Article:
Since my friends came to my big day, I had always assumed I’d make it to their weddings, no matter where they were located. Maybe I was naive, but I felt an unspoken obligation to be there. As much as I wish I could reciprocate for my friends who made it to my ceremony, it rarely happens.
While most of my wedding day was a blur, I’ll never forget leaving the getting-ready room and walking to the ceremony site. On the way, my friend Sarah wrapped me in a hug. She’d just gotten in from Indiana. Her flight made it in time. The moment paused the matrimonial frenzy for a bit.
It wasn’t long after my new husband and I settled in Los Angeles that the excited “he-put-a-ring-on-it” texts and Facebook messenger requests for our address started coming, and then the save-the-dates and invitations streamed in. We’d tack the materials to our refrigerator and discuss whether we could make it. They are our friends! It would be so fun! They came to ours.
But traveling from Los Angeles to the East Coast comes with a fair share of burdens we usually reserve for the holidays with family. It all adds up: The cost of plane tickets; the days off work; the stress of finding someone to watch our dog. Our lives as freelancers with unpredictable cash flow make it even more complicated to pack up and head to a wedding.
When Sarah got engaged, I was trying on a pair of pants at Loft. I almost dropped the phone in the dressing room out of excitement when I saw her text. A few months later, she called for my birthday. When the wedding came up, she asked: “Can you make it?”
The sincerity in her voice resonated in my heart. I knew I needed to be there. After all, she’d been there for me. I may have limited resources, but I had to go. Both my husband and I are close to Sarah, but we decided I’d be the family representative. After price-watching flights for weeks on Kayak, I had to make a move. The night I needed to book tickets, they doubled. There was no way I could afford to go.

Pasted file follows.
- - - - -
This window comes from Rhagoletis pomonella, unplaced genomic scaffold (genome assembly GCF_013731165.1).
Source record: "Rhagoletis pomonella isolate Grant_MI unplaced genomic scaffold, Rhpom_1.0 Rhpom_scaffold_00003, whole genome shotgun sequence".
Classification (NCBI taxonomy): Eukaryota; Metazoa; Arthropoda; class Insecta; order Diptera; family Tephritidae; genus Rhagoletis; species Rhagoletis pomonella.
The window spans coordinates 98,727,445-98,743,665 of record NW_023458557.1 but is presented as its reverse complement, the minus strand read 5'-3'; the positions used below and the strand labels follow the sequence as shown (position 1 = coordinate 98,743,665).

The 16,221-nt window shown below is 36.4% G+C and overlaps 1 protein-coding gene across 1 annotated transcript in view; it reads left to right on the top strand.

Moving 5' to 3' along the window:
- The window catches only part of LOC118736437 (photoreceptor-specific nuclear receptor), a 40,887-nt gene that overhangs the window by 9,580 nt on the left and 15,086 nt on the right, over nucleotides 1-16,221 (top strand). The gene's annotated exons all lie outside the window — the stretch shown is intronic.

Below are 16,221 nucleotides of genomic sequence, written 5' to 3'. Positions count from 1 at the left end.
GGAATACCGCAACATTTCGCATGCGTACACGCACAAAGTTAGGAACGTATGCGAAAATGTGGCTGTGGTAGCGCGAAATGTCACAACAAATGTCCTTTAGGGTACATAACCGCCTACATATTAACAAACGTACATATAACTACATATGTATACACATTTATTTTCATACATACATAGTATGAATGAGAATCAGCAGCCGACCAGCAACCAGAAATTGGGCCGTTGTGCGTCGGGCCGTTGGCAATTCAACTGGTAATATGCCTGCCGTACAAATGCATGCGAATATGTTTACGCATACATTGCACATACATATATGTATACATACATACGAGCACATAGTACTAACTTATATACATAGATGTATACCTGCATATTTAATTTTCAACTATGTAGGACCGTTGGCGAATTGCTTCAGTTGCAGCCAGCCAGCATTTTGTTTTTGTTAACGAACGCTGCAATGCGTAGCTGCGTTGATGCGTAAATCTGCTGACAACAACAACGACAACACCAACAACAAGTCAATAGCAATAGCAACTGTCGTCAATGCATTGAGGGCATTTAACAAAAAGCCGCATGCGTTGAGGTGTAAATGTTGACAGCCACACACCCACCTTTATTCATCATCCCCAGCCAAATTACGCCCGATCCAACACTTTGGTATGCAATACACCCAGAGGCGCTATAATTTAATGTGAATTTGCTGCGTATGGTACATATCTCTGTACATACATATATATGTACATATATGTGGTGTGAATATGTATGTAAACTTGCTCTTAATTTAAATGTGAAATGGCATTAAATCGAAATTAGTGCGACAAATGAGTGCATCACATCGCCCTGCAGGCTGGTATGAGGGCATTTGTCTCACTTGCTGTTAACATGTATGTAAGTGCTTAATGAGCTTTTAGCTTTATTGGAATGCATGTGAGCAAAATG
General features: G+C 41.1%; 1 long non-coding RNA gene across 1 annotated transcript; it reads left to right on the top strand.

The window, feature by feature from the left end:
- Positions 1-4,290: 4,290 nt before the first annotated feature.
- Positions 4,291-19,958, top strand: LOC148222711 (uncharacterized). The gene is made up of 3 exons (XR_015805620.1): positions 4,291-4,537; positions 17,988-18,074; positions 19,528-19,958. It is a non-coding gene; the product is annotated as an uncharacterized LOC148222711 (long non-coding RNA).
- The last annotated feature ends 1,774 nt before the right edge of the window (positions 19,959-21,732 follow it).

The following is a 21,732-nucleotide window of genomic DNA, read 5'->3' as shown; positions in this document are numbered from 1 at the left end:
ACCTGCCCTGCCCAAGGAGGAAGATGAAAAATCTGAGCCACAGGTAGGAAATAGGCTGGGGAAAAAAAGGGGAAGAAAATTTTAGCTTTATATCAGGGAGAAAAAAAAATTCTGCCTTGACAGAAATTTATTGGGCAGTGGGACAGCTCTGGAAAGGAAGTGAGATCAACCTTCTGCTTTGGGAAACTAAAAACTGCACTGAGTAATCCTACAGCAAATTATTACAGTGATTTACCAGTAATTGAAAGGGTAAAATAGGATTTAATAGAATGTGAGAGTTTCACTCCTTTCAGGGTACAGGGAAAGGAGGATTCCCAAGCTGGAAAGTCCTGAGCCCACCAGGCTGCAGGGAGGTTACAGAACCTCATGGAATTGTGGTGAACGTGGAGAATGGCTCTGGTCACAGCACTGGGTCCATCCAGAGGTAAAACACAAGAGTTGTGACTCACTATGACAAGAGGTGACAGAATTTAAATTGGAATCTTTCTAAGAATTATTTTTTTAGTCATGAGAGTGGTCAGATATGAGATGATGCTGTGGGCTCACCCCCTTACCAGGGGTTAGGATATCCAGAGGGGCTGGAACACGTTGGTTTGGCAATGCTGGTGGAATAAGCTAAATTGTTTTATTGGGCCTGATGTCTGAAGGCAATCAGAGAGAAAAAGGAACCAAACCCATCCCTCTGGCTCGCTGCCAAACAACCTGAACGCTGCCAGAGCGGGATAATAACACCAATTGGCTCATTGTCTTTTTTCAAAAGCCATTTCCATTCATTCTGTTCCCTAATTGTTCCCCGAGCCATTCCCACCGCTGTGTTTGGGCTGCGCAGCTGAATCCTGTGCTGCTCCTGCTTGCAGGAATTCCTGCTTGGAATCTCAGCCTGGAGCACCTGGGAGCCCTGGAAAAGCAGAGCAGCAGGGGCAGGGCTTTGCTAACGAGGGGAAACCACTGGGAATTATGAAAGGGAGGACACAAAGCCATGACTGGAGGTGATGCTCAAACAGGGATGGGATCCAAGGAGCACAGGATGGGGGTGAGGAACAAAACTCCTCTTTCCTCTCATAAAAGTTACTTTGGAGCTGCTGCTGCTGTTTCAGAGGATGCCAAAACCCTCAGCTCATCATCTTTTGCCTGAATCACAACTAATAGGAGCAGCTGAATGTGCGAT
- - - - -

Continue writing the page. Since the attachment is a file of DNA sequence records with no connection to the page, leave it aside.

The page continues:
I knew I had to call her. And when I did, she understood. But it hurt.
Since I got married three years ago, I’ve made it to only three weddings. One was for my cousin; one was for a longtime friend I was a bridesmaid for; and the other was for friends who got married in Southern California. (We could drive there! In an afternoon!) I’ve lost track of the number I’ve had to decline.
The guilt I feel from missing out on witnessing friends tie the knot could be averted. I could stash money aside every time a relationship takes a serious turn. I could charge the whole trip and gradually pay it off. But if my friends knew that’s what I had to do to watch them walk down the aisle, they would feel bad. They wouldn’t want me and my husband going into debt for them.
We usually elect to take the route so many of those who “wished they could be there” for our wedding did for us: We send a gift. But I know it’s not the same as sitting in the pew or doing the Macarena at the reception.
Now that our friend group has dispersed around the country, weddings are the few precious times we can reunite. Even though I’m forced to RSVP “celebrating from afar” to nearly all of my friends’ wedding invites, I still care. On a friend’s wedding day, you can usually find me on Instagram, refreshing the couple’s hashtag. It gives me intense FOMO meshed with happiness. I’m sad I’m not there, but I want to see them having the best time.
When I combed through Sarah’s registry, it had been mostly picked over. I ended up sending her some pillowcases, hand cream and a sunflower doormat that I knew she’d picked out. Her thank you note was appreciative of the gifts, but didn’t fail to note how she missed us at the ceremony.
I’m coming to terms with the fact that the only weddings I’ll attend will probably be the ones for family or that I’m in. That’s not to say I won’t try to make it to the rest. I just need to have the time and money to go. Until then, friends, watch for my gift in the mail and tell your guests to make their Instagram accounts public for the big day.